The Bible – New Testament
Therefore, let us be on our guard while the promise of entering into his rest remains, that none of you seem to have failed.
For in fact we have received the good news just as they did. But the word that they heard did not profit them, for they were not united in faith with those who listened.
For we who believed enter into (that) rest, just as he has said: “As I swore in my wrath, ‘They shall not enter into my rest,'” and yet his works were accomplished at the foundation of the world.
For he has spoken somewhere about the seventh day in this manner, “And God rested on the seventh day from all his works”;
and again, in the previously mentioned place, “They shall not enter into my rest.”
Therefore, since it remains that some will enter into it, and those who formerly received the good news did not enter because of disobedience,
he once more set a day, “today,” when long afterwards he spoke through David, as already quoted: “Oh, that today you would hear his voice: ‘Harden not your hearts.'”
Now if Joshua had given them rest, he would not have spoken afterwards of another day.
Therefore, a sabbath rest still remains for the people of God.
And whoever enters into God’s rest, rests from his own works as God did from his.
Therefore, let us strive to enter into that rest, so that no one may fall after the same example of disobedience.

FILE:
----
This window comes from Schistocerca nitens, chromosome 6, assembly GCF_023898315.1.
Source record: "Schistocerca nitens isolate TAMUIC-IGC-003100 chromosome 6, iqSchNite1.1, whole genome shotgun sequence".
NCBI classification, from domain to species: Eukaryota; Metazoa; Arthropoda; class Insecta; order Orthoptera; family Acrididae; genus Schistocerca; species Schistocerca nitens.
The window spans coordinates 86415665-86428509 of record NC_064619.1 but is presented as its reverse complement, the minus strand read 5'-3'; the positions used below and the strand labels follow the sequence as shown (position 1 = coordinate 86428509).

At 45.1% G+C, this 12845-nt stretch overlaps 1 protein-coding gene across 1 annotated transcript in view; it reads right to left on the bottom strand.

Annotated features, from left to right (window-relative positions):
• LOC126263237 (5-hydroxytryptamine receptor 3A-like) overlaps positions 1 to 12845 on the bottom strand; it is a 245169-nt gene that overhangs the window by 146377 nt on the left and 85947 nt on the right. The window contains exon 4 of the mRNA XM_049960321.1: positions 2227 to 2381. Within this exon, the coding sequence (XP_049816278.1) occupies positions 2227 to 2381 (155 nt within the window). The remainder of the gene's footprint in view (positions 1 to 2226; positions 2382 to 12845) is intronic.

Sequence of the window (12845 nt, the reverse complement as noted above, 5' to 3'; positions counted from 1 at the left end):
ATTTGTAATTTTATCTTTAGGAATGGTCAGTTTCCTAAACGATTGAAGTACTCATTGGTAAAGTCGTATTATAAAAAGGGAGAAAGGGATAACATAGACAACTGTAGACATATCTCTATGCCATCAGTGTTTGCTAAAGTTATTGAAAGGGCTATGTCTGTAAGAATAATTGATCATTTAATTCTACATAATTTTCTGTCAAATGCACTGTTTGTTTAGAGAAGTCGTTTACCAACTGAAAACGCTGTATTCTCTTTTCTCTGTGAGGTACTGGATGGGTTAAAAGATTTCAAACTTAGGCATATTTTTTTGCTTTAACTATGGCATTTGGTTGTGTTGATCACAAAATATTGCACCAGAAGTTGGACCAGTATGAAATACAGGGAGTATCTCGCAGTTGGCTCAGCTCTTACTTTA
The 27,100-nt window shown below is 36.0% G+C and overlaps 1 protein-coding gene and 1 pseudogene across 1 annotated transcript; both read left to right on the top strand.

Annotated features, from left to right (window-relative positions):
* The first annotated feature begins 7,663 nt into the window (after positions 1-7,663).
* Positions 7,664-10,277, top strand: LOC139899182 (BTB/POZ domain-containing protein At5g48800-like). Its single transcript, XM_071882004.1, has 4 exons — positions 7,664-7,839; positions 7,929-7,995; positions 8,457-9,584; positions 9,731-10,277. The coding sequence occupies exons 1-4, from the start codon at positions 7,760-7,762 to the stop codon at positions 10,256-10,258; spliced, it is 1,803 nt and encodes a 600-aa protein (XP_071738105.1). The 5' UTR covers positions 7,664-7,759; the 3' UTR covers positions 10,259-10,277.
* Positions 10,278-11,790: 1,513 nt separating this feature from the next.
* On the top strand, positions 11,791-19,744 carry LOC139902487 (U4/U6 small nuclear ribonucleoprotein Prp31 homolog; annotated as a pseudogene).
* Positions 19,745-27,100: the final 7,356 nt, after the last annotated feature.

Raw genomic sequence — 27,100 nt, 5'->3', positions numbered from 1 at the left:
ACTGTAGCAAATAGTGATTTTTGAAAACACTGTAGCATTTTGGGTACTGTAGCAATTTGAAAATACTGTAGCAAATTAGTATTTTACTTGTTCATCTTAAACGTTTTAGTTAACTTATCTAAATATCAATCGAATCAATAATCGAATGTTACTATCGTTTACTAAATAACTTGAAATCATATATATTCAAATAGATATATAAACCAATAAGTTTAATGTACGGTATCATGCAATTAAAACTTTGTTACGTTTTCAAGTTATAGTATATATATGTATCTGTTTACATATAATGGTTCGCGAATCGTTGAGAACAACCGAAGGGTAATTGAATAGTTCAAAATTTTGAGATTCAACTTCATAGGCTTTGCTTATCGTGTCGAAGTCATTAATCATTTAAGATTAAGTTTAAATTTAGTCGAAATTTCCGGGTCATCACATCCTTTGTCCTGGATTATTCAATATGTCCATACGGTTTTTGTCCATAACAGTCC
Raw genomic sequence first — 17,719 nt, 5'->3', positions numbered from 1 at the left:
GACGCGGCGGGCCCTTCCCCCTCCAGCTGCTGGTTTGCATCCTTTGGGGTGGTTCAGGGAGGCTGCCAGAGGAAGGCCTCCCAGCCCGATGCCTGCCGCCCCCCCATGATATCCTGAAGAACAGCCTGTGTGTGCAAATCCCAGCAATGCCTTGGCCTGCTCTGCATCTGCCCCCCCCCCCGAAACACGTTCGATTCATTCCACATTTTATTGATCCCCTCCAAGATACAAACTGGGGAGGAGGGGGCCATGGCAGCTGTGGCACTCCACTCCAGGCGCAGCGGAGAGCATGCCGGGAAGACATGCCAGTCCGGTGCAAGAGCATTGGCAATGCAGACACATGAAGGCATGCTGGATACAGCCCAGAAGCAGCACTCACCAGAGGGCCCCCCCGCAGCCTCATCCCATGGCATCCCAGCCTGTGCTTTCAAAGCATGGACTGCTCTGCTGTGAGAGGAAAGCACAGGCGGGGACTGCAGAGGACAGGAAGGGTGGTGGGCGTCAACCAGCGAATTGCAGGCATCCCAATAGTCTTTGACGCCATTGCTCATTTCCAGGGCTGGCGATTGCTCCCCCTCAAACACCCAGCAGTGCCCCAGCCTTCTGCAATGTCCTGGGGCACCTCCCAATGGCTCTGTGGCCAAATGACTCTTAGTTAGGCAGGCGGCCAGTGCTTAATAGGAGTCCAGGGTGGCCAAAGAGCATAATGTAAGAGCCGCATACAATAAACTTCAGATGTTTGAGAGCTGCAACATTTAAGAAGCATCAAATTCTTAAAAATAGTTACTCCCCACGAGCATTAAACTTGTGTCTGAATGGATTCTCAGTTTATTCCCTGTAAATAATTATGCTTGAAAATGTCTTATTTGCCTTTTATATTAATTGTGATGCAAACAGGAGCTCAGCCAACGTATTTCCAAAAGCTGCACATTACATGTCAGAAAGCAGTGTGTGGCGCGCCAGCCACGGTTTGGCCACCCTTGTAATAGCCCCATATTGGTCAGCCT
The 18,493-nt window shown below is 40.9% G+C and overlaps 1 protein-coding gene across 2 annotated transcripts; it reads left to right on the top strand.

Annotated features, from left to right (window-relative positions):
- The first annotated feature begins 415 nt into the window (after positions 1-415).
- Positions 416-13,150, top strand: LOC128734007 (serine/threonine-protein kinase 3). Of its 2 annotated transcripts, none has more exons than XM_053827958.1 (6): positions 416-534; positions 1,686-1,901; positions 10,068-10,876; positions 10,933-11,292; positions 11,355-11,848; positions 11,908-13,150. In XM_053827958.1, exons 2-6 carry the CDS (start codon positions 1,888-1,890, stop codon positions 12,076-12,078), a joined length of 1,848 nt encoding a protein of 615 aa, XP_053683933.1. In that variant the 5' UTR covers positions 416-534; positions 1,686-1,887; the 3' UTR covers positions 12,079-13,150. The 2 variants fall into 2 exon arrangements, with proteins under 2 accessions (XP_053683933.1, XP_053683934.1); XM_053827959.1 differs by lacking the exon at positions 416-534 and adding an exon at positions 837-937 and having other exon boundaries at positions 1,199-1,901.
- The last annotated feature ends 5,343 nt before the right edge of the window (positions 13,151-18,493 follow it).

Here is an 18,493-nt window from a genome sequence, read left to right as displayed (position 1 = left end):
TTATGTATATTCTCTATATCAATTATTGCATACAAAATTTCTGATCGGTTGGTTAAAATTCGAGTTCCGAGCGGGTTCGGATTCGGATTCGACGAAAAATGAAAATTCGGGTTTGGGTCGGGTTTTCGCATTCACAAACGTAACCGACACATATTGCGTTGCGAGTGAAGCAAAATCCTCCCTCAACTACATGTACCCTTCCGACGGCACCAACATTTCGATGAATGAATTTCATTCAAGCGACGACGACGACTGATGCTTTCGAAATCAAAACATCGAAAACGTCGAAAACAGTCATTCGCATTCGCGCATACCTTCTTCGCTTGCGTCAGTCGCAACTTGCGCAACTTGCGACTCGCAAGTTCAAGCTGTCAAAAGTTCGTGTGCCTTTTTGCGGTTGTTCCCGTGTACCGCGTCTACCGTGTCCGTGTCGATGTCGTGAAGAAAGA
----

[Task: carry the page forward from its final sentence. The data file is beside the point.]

Indeed, the word of God is living and effective, sharper than any two-edged sword, penetrating even between soul and spirit, joints and marrow, and able to discern reflections and thoughts of the heart.
No creature is concealed from him, but everything is naked and exposed to the eyes of him to whom we must render an account.
1 Therefore, since we have a great high priest who has passed through the heavens, Jesus, the Son of God, let us hold fast to our confession.
For we do not have a high priest who is unable to sympathize with our weaknesses, but one who has similarly been tested in every way, yet without sin.
So let us confidently approach the throne of grace to receive mercy and to find grace for timely help.
1 [14-16] These verses, which return to the theme first sounded in ⇒ Hebrews 2:16-⇒ 3:1, serve as an introduction to the section that follows. The author here alone calls Jesus a great high priest (⇒ Hebrews 4:14), a designation used by Philo for the Logos; perhaps he does so in order to emphasize Jesus’ superiority over the Jewish high priest. He has been tested in every way, yet without sin (⇒ Hebrews 4:15); this indicates an acquaintance with the tradition of Jesus’ temptations, not only at the beginning (as in ⇒ Mark 1:13) but throughout his public life (cf ⇒ Luke 22:28). Although the reign of the exalted Jesus is a theme that occurs elsewhere in Hebrews, and Jesus’ throne is mentioned in ⇒ Hebrews 1:8, the throne of grace (⇒ Hebrews 4:16) refers to the throne of God. The similarity of ⇒ Hebrews 4:16 to ⇒ Hebrews 10:19-22 indicates that the author is thinking of our confident access to God, made possible by the priestly work of Jesus.